Rupert Pupkin Speaks: Underrated '86 - Aaron West ""

Friday, June 24, 2016

Underrated '86 - Aaron West

Aaron West is an art film enthusiast, a Criterion obsessive (as evident from his writings at Criterion Blues and his podcasting for Criterion Close-Up) and can be found on Twitter @awest505.
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Jimi Plays Monterey
D.A. Pennebaker’s “fly on the wall” style of filmmaking is ideal for concert photography, especially when the subject is such a dynamic and unique talent like Jimi Hendrix. This is Jimi at a high point in his career, in 1967 as he was just beginning to reach people, where his vitality and energy on stage were infectious. Pennebaker could have succeeded just by turning the camera on and letting Jimi do the rest, but the filmmaking is up to the task and captures a magnificent performance.
When the Wind Blows
When it comes to bleak, nuclear animated tales, Grave of the Fireflies tends to get first mention, and deservingly so. However, When the Wind Blows gets close in terms of both storytelling and impact. What appears at first to be a trite story of an aging couple becomes an unlikely perspective to process the fears and terrors of the cold war.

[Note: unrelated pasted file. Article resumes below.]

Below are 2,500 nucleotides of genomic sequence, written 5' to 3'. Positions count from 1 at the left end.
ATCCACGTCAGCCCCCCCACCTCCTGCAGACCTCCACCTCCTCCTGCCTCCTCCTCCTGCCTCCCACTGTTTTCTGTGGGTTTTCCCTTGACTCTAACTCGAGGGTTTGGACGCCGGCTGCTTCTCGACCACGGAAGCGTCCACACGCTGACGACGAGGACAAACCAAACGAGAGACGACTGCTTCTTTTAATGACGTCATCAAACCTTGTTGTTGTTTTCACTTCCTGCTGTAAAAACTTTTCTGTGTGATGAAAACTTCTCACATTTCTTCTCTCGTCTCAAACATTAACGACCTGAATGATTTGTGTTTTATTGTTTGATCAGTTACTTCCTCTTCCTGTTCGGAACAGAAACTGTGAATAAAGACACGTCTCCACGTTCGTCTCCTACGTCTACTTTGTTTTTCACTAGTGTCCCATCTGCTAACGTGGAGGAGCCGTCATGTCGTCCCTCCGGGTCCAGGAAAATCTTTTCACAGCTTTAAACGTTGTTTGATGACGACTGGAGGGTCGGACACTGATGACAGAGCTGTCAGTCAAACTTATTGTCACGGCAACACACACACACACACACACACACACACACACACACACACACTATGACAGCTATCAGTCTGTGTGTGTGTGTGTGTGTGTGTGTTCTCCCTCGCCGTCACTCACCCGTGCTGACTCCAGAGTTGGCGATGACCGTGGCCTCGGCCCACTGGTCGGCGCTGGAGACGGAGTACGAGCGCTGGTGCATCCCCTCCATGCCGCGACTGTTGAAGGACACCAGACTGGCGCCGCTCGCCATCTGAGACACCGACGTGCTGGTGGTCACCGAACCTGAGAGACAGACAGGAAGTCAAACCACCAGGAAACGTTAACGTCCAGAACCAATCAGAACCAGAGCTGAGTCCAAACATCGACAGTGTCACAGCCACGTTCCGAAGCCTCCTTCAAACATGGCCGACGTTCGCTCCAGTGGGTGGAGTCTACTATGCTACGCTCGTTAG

Mona Lisa
This early work of Neil Jordan’s boasts two standout performances, most notably from Bob Hoskins and also Cathy Tyson. What is essentially an ordinary neo-noir is elevated by the relationship and chemistry between the two characters, one of whom is a gangster thug and the other a high class prostitute. The two worlds converge and learn about the world and themselves from the experience.
Le Rayon Vert / The Green Ray
Éric Rohmer is a master at portraying the trials and tribulations when it comes to men and women connecting with each other. Even if his films often contain a lot of dialogue, an ensemble cast, and romantic difficulties, none of his films follow a formula. They approach relationships from a unique place each time. With Le Rayon Vert, Delphine is trying to reconcile a recent break-up while witnessing others indulge in the opposite sex during a summer vacation. As always with Rohmer, it is captivating, and has my favorite endings of the films of his that I’ve seen.

Jean de Florette
This film is often paired with its sequel, Manon of the Spring, and together they tell a complete story, yet the first film is of such quality that it stands alone as a tremendous film. It contains plenty of gorgeous scenery from the Provence countryside. I have been critical of Gérard Depardieu on many occasions, but he gives the performance of his career as the titular character, and the conflict about water is captivating.

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